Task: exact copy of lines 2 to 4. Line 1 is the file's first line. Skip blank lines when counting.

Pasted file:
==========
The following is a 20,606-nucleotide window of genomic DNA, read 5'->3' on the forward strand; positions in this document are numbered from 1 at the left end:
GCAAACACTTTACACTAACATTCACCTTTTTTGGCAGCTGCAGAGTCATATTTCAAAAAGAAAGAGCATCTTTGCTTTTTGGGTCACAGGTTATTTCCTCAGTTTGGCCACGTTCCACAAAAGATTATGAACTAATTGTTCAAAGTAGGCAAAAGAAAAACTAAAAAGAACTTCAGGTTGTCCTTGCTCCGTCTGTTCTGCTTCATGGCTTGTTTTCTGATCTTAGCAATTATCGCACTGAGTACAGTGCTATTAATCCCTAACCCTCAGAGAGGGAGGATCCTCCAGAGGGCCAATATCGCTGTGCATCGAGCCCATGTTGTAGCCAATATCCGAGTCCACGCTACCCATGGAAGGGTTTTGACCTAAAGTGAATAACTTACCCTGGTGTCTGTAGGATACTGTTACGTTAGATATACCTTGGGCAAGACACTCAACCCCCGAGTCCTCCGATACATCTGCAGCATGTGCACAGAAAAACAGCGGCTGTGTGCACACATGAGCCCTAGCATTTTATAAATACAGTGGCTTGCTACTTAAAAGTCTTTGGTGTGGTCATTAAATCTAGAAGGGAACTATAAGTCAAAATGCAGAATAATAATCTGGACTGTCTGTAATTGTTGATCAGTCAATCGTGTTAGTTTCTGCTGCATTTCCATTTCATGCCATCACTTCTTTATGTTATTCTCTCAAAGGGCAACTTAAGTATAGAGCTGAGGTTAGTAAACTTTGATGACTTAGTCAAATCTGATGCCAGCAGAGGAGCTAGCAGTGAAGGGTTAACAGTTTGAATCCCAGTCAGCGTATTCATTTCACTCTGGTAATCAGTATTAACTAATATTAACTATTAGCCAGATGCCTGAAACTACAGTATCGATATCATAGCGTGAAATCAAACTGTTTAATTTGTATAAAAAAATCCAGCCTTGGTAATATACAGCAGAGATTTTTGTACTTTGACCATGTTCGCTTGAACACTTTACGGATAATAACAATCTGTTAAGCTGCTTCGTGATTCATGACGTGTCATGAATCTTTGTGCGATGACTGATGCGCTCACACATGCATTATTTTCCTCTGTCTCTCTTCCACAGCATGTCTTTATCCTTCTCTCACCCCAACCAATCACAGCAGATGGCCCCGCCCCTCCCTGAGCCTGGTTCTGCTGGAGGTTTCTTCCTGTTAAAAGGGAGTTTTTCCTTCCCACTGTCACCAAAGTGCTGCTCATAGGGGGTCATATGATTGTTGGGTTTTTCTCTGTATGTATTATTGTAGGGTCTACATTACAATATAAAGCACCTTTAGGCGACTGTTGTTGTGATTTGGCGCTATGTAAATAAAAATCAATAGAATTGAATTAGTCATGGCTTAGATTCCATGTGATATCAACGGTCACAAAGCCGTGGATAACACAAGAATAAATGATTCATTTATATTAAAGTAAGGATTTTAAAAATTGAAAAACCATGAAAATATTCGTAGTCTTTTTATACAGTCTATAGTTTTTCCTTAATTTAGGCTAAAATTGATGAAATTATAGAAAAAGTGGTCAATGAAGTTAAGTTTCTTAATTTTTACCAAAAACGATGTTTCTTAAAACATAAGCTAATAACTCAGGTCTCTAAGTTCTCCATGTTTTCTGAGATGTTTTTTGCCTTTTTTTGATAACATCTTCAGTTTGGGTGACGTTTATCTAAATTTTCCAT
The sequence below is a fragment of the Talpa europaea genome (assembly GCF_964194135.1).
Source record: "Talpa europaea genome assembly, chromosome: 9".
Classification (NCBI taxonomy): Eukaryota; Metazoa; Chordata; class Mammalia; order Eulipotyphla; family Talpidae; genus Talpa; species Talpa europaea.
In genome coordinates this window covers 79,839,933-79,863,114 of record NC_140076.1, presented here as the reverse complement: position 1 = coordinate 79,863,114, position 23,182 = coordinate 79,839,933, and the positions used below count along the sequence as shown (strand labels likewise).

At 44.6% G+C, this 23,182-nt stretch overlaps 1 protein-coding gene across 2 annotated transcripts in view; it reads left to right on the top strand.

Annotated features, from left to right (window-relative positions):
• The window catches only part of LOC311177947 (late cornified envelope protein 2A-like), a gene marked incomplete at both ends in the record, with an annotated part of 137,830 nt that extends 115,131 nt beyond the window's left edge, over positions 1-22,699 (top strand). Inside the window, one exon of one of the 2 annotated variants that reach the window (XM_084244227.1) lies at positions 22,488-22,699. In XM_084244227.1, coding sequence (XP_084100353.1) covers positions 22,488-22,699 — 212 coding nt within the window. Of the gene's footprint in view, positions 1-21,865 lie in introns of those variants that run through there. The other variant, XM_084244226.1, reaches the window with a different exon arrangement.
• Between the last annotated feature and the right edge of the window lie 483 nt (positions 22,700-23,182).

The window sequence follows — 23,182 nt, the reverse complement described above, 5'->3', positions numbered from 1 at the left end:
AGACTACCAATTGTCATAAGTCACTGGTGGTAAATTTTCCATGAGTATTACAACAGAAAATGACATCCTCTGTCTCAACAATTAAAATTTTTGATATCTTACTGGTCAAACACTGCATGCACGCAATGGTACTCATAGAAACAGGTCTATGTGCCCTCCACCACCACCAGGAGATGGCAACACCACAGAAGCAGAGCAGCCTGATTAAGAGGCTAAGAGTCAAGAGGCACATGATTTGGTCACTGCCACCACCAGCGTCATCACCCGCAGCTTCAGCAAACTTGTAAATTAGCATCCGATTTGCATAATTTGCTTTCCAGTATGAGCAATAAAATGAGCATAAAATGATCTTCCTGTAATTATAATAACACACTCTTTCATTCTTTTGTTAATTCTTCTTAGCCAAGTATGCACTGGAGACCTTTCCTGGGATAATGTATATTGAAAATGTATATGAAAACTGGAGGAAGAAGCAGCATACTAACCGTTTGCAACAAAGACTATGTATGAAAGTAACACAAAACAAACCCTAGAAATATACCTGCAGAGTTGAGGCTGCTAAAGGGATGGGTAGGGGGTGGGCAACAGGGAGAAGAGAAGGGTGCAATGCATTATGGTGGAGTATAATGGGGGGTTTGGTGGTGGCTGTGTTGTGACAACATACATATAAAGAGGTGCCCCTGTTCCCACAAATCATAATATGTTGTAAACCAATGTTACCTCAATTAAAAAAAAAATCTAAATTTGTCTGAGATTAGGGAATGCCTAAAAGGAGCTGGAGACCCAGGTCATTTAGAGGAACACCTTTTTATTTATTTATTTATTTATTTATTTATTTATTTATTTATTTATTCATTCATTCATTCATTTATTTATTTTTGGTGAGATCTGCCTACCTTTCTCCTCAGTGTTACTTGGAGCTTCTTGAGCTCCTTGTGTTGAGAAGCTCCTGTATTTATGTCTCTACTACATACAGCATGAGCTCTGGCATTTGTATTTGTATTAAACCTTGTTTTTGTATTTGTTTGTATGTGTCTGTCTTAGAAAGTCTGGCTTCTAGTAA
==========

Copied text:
GCAAACACTTTACACTAACATTCACCTTTTTTGGCAGCTGCAGAGTCATATTTCAAAAAGAAAGAGCATCTTTGCTTTTTGGGTCACAGGTTATTTCCTCAGTTTGGCCACGTTCCACAAAAGATTATGAACTAATTGTTCAAAGTAGGCAAAAGAAAAACTAAAAAGAACTTCAGGTTGTCCTTGCTCCGTCTGTTCTGCTTCATGGCTTGTTTTCTGATCTTAGCAATTATCGCACTGAGTACAGTGCTATTAATCCCTAACCCTCAGAGAGGGAGGATCCTCCAGAGGGCCAATATCGCTGTGCATCGAGCCCATGTTGTAGCCAATATCCGAGTCCACGCTACCCATGGAAGGGTTTTGACCTAAAGTGAATAACTTACCCTGGTGTCTGTAGGATACTGTTACGTTAGATATACCTTGGGCAAGACACTCAACCCCCGAGTCCTCCGATACATCTGCAGCATGTGCACAGAAAAACAGCGGCTGTGTGCACACATGAGCCCTAGCATTTTATAAATACAGTGGCTTGCTACTTAAAAGTCTTTGGTGTGGTCATTAAATCTAGAAGGGAACTATAAGTCAAAATGCAGAATAATAATCTGGACTGTCTGTAATTGTTGATCAGTCAATCGTGTTAGTTTCTGCTGCATTTCCATTTCATGCCATCACTTCTTTATGTTATTCTCTCAAAGGGCAACTTAAGTATAGAGCTGAGGTTAGTAAACTTTGATGACTTAGTCAAATCTGATGCCAGCAGAGGAGCTAGCAGTGAAGGGTTAACAGTTTGAATCCCAGTCAGCGTATTCATTTCACTCTGGTAATCAGTATTAACTAATATTAACTATTAGCCAGATGCCTGAAACTACAGTATCGATATCATAGCGTGAAATCAAACTGTTTAATTTGTATAAAAAAATCCAGCCTTGGTAATATACAGCAGAGATTTTTGTACTTTGACCATGTTCGCTTGAACACTTTACGGATAATAACAATCTGTTAAGCTGCTTCGTGATTCATGACGTGTCATGAATCTTTGTGCGATGACTGATGCGCTCACACATGCATTATTTTCCTCTGTCTCTCTTCCACAGCATGTCTTTATCCTTCTCTCACCCCAACCAATCACAGCAGATGGCCCCGCCCCTCCCTGAGCCTGGTTCTGCTGGAGGTTTCTTCCTGTTAAAAGGGAGTTTTTCCTTCCCACTGTCACCAAAGTGCTGCTCATAGGGGGTCATATGATTGTTGGGTTTTTCTCTGTATGTATTATTGTAGGGTCTACATTACAATATAAAGCACCTTTAGGCGACTGTTGTTGTGATTTGGCGCTATGTAAATAAAAATCAATAGAATTGAATTAGTCATGGCTTAGATTCCATGTGATATCAACGGTCACAAAGCCGTGGATAACACAAGAATAAATGATTCATTTATATTAAAGTAAGGATTTTAAAAATTGAAAAACCATGAAAATATTCGTAGTCTTTTTATACAGTCTATAGTTTTTCCTTAATTTAGGCTAAAATTGATGAAATTATAGAAAAAGTGGTCAATGAAGTTAAGTTTCTTAATTTTTACCAAAAACGATGTTTCTTAAAACATAAGCTAATAACTCAGGTCTCTAAGTTCTCCATGTTTTCTGAGATGTTTTTTGCCTTTTTTTGATAACATCTTCAGTTTGGGTGACGTTTATCTAAATTTTCCAT
The sequence below is a fragment of the Talpa europaea genome (assembly GCF_964194135.1).
Source record: "Talpa europaea genome assembly, chromosome: 9".